A variety of studies provide preliminary evidence for this hypothesis. For instance, several studies suggest that the sodium salt form of butyric acid can protect neurons from cell death in various animal models of neurological conditions. Many neurological conditions are also associated with a reduction in the availability of glucose in the brain, which can be directly impacted by the beneficial effects that butyric acid has on the expression of energy metabolism-related genes, as well as the compound’s interaction with GPCRs that are involved in energy balance and metabolism. Interestingly, the Cornell researchers propose that butyric acid could also serve as an energy substrate for brain cells, the way it does for colon cells, which could potentially help restore energy homeostasis in patients with neurological conditions.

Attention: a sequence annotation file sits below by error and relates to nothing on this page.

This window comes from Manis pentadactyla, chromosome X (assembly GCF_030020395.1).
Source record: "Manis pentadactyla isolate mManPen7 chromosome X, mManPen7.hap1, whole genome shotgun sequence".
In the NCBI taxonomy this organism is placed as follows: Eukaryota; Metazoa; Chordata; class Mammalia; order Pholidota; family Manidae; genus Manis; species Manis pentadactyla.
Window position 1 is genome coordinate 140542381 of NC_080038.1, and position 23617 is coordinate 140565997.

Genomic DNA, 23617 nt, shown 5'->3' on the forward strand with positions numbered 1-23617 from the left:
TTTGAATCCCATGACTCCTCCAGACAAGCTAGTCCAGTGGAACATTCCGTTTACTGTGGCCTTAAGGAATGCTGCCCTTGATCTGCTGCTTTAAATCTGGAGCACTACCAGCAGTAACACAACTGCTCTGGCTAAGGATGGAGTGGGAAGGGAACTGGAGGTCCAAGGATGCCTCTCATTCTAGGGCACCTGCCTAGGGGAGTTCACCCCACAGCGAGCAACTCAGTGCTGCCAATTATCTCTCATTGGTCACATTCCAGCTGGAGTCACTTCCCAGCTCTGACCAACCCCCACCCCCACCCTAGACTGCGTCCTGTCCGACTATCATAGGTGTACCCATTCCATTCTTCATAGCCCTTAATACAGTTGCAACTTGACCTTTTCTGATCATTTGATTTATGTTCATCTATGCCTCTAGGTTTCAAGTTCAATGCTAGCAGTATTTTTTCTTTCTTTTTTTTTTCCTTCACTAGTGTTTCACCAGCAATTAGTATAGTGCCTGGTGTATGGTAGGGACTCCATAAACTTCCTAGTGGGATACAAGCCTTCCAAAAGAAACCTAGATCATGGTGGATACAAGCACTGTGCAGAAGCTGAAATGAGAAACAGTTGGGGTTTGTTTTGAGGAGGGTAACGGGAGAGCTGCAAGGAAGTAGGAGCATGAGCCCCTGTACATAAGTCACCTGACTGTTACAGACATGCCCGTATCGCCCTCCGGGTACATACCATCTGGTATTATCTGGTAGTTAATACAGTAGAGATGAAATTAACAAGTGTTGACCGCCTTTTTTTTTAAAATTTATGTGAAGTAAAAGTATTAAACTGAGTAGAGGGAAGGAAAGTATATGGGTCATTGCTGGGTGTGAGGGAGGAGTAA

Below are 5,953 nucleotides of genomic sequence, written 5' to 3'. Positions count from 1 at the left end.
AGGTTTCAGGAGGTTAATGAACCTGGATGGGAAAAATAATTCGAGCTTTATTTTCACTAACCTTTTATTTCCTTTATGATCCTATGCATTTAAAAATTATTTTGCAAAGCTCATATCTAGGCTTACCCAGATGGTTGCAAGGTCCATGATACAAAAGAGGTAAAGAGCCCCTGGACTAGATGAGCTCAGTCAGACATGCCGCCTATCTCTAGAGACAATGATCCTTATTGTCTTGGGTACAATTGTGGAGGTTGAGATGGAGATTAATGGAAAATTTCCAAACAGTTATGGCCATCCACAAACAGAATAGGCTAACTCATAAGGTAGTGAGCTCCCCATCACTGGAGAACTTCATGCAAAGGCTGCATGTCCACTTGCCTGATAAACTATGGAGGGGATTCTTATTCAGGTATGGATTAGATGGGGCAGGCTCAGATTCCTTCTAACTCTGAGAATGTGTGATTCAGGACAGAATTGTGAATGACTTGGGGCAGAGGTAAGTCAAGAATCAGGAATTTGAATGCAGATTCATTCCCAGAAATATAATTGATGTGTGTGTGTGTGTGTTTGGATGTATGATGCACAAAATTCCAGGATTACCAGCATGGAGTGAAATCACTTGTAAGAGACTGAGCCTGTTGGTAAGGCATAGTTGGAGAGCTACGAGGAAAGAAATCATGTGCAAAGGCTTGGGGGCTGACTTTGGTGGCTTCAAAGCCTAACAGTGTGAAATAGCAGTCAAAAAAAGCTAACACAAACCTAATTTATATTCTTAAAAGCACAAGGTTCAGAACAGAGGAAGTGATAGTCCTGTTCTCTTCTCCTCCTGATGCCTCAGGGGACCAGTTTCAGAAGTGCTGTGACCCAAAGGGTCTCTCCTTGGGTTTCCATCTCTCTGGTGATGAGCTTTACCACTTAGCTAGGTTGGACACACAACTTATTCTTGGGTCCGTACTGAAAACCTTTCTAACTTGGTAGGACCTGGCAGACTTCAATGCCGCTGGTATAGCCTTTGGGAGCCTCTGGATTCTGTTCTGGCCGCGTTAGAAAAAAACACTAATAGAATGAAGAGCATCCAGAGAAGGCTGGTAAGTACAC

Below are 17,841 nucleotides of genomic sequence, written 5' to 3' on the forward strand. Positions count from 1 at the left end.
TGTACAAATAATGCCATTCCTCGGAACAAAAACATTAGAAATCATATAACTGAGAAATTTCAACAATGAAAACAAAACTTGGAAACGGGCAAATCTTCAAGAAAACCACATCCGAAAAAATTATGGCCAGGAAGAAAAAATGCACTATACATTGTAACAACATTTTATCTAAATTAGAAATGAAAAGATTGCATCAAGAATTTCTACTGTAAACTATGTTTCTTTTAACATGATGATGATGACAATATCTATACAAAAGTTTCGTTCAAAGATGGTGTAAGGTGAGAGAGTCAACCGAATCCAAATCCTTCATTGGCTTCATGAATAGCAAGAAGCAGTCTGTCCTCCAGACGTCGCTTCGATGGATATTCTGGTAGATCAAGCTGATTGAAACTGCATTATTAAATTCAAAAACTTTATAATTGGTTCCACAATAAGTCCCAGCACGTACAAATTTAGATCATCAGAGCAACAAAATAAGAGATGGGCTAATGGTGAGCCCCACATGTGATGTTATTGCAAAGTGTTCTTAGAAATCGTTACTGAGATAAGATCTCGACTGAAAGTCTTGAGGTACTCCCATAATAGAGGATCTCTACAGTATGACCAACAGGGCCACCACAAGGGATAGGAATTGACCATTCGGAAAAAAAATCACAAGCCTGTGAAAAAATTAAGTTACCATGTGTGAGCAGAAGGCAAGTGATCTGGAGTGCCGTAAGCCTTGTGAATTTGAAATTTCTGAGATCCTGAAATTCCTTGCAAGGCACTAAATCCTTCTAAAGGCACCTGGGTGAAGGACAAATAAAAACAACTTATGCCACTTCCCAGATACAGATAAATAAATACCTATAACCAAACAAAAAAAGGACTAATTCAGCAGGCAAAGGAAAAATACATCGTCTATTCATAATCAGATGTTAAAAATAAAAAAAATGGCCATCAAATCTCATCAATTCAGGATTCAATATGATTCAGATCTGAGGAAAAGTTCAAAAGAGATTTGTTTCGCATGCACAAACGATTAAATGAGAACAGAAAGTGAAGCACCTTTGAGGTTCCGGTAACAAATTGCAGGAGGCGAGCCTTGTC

Although future exploration of the benefits of butyric acid will likely proceed in many different directions, the early laboratory and clinical evidence clearly indicates that butyric acid can have positive impacts on patients with a wide range of conditions. Given the strong biochemical support for the potential efficacy of butyric acid in providing nutritional support for individuals with gastrointestinal, neurological, and metabolic conditions, researchers and clinicians alike are looking ahead to larger-scale clinical studies that support the growing body of anecdotal evidence on the real-world benefits of high-quality butyric acid supplements for patients. Some are already recommending butyric to their patients, and many well-informed patients are increasingly integrating it in their treatment plans.